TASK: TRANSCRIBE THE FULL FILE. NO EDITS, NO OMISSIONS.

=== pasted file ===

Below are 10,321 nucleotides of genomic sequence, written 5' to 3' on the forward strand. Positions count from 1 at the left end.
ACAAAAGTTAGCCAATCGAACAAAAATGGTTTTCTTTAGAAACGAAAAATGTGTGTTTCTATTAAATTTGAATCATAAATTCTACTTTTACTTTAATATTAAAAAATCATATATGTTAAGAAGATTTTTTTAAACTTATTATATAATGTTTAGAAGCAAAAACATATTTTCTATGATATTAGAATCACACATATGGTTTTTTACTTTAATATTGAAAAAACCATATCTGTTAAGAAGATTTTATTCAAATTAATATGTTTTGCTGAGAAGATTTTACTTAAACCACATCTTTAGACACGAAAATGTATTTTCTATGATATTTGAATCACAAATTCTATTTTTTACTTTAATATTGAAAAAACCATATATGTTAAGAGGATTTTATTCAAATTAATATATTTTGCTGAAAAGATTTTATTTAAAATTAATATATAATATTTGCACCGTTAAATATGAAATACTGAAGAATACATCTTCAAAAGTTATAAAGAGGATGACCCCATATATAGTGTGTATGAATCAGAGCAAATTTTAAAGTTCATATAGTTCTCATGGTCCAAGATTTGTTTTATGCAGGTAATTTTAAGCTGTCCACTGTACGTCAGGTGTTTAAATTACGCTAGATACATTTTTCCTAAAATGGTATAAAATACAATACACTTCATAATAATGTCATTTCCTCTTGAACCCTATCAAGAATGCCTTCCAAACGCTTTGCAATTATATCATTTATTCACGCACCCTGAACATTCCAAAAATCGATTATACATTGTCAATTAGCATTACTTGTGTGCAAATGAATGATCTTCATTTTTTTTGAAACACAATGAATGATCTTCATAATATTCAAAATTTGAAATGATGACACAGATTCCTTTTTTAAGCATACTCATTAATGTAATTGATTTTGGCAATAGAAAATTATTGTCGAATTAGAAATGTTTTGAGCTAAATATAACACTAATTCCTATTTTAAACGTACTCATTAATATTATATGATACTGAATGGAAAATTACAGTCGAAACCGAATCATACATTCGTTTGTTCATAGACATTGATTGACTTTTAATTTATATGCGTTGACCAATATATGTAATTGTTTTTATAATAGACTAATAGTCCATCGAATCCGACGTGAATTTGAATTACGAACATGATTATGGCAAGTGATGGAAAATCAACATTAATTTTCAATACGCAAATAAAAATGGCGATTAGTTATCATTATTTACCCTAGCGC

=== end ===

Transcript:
Below are 10,321 nucleotides of genomic sequence, written 5' to 3' on the forward strand. Positions count from 1 at the left end.
ACAAAAGTTAGCCAATCGAACAAAAATGGTTTTCTTTAGAAACGAAAAATGTGTGTTTCTATTAAATTTGAATCATAAATTCTACTTTTACTTTAATATTAAAAAATCATATATGTTAAGAAGATTTTTTTAAACTTATTATATAATGTTTAGAAGCAAAAACATATTTTCTATGATATTAGAATCACACATATGGTTTTTTACTTTAATATTGAAAAAACCATATCTGTTAAGAAGATTTTATTCAAATTAATATGTTTTGCTGAGAAGATTTTACTTAAACCACATCTTTAGACACGAAAATGTATTTTCTATGATATTTGAATCACAAATTCTATTTTTTACTTTAATATTGAAAAAACCATATATGTTAAGAGGATTTTATTCAAATTAATATATTTTGCTGAAAAGATTTTATTTAAAATTAATATATAATATTTGCACCGTTAAATATGAAATACTGAAGAATACATCTTCAAAAGTTATAAAGAGGATGACCCCATATATAGTGTGTATGAATCAGAGCAAATTTTAAAGTTCATATAGTTCTCATGGTCCAAGATTTGTTTTATGCAGGTAATTTTAAGCTGTCCACTGTACGTCAGGTGTTTAAATTACGCTAGATACATTTTTCCTAAAATGGTATAAAATACAATACACTTCATAATAATGTCATTTCCTCTTGAACCCTATCAAGAATGCCTTCCAAACGCTTTGCAATTATATCATTTATTCACGCACCCTGAACATTCCAAAAATCGATTATACATTGTCAATTAGCATTACTTGTGTGCAAATGAATGATCTTCATTTTTTTTGAAACACAATGAATGATCTTCATAATATTCAAAATTTGAAATGATGACACAGATTCCTTTTTTAAGCATACTCATTAATGTAATTGATTTTGGCAATAGAAAATTATTGTCGAATTAGAAATGTTTTGAGCTAAATATAACACTAATTCCTATTTTAAACGTACTCATTAATATTATATGATACTGAATGGAAAATTACAGTCGAAACCGAATCATACATTCGTTTGTTCATAGACATTGATTGACTTTTAATTTATATGCGTTGACCAATATATGTAATTGTTTTTATAATAGACTAATAGTCCATCGAATCCGACGTGAATTTGAATTACGAACATGATTATGGCAAGTGATGGAAAATCAACATTAATTTTCAATACGCAAATAAAAATGGCGATTAGTTATCATTATTTACCCTAGCGC